Back to the 2024 Shortlist Refurbishment

Ice Factory

Sponsored by
Northcot Brick


Location: London

Brick Manufacturer: Michelmersh Brick Holdings PLC

Brick Names: Steel Grey, Coarse Textured Renovation Blend, Light Victorian Red Lightly Renovated, Multi Brindle, Weathered Grey

Architect: Buckley Gray Yeoman

Brickwork Contractor: Langdale Associates

About the project

The renovation of 27 Eccleston Place – now known as ‘Ice Factory’ - has breathed new life into a former industrial building to create 2,687m2 of workspace, retail space and two new restaurants over five floorsThe building was constructed in 1830 as Shingleton’s ice factory and in its near 200-year history has been adapted as a coachworks, a power station and most recently a garage.

Our design celebrates the historic fabric of the building, augmenting the existing building in a way that is legible to future generations. The key moves involved removing the pitched roof of the building and inserting a new structure within the retained fabric to extend the building upwards, whilst adding two new floors with a step down in height towards the terraced houses on Ebury Street. The new saw-tooth roofline with ribbon lights maximises natural light and takes reference from the industrial history of the site.

We were conscious that the building sat within a Conservation Area and was surrounded by streets consisting mostly of brick facades. We were also committed to retaining as much of the external fabric as possible to embrace the building’s heritage and character, so we wanted to insert the new massing within the retained walls of the existing building to provide a counterpoint to the host building below whilst retaining the existing industrial character of the host building’s brickwork. This

For the new-build extension, the intention therefore was not to copy the existing building but to remain distinct. Since there were a number of different bond types in the immediate area (in addition to Flemish), we used stretcher bond to create a simpler and cleaner brickwork pattern within the Conservation Area. We observed that although the Belgravia Conservation Area is generally characterised by its uniformity, this is not the case either along Eccleston Place or within the site which is characterised by contrasting buildings with different brick types.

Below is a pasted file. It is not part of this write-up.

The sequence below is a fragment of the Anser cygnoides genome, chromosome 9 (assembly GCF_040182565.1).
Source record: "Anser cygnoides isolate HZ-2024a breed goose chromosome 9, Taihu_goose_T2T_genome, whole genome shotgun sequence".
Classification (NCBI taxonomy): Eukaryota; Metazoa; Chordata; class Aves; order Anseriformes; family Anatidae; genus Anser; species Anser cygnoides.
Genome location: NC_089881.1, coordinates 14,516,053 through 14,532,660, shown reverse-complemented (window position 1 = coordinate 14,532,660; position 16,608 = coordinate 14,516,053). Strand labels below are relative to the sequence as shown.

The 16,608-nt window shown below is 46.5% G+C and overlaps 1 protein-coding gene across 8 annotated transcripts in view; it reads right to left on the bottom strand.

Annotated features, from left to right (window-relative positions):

To create the distinctive two-storey extension, a range of UK-manufactured bricks were used to create a subtle tonal difference that marks the distinction between old and new. Where windows and other apertures on the existing building are infilled, the same tonal difference marks where work has taken place to record the modifications made to the building.

We worked with frequent collabnorators Michelmarsh to specify the following Charnwood bricks, which altogether were combined into a bespoke brick mix called the ‘Eccleston blend’: Steel Grey (10%); Coarse Textured Renovation Blend (10%); Light Victorian Red Lightly Renovated (10%); Multi Brindle (15%); Weathered Grey (5%) and a base stock of 50% ‘type 9’ bricks. Together, these were labelled the ‘Eccleston Blend’.

Sponsored by Northcot Brick

Northcot Brick

Northcot Brick have been quarrying clay and making bricks for nearly 100 years. The richly-coloured bricks are made by Master Brickmakers who between them have hundreds of years of experience in the highly skilled art of brick-making. The bricks they make are used in all types of building projects all over the country.